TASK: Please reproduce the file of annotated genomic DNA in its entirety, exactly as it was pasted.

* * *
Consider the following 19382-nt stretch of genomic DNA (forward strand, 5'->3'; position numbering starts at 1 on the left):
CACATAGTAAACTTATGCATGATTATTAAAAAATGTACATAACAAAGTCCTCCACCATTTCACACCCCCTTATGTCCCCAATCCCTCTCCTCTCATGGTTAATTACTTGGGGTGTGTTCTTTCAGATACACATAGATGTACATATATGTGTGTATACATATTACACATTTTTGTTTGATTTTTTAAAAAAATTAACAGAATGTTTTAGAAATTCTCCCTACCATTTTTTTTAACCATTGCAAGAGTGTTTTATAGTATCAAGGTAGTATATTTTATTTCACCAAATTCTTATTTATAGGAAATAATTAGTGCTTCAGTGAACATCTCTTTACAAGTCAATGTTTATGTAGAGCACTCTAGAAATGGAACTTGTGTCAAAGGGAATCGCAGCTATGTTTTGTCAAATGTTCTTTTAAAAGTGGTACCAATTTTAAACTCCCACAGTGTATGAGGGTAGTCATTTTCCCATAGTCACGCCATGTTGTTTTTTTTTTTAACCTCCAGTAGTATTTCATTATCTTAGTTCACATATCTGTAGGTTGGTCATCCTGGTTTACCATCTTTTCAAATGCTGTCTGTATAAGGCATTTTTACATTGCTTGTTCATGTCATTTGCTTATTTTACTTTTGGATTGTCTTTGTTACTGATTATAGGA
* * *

Consider the following 19382-nt stretch of genomic DNA (forward strand, 5'->3'; position numbering starts at 1 on the left):
CACATAGTAAACTTATGCATGATTATTAAAAAATGTACATAACAAAGTCCTCCACCATTTCACACCCCCTTATGTCCCCAATCCCTCTCCTCTCATGGTTAATTACTTGGGGTGTGTTCTTTCAGATACACATAGATGTACATATATGTGTGTATACATATTACACATTTTTGTTTGATTTTTTAAAAAAATTAACAGAATGTTTTAGAAATTCTCCCTACCATTTTTTTTAACCATTGCAAGAGTGTTTTATAGTATCAAGGTAGTATATTTTATTTCACCAAATTCTTATTTATAGGAAATAATTAGTGCTTCAGTGAACATCTCTTTACAAGTCAATGTTTATGTAGAGCACTCTAGAAATGGAACTTGTGTCAAAGGGAATCGCAGCTATGTTTTGTCAAATGTTCTTTTAAAAGTGGTACCAATTTTAAACTCCCACAGTGTATGAGGGTAGTCATTTTCCCATAGTCACGCCATGTTGTTTTTTTTTTTAACCTCCAGTAGTATTTCATTATCTTAGTTCACATATCTGTAGGTTGGTCATCCTGGTTTACCATCTTTTCAAATGCTGTCTGTATAAGGCATTTTTACATTGCTTGTTCATGTCATTTGCTTATTTTACTTTTGGATTGTCTTTGTTACTGATTATAGGA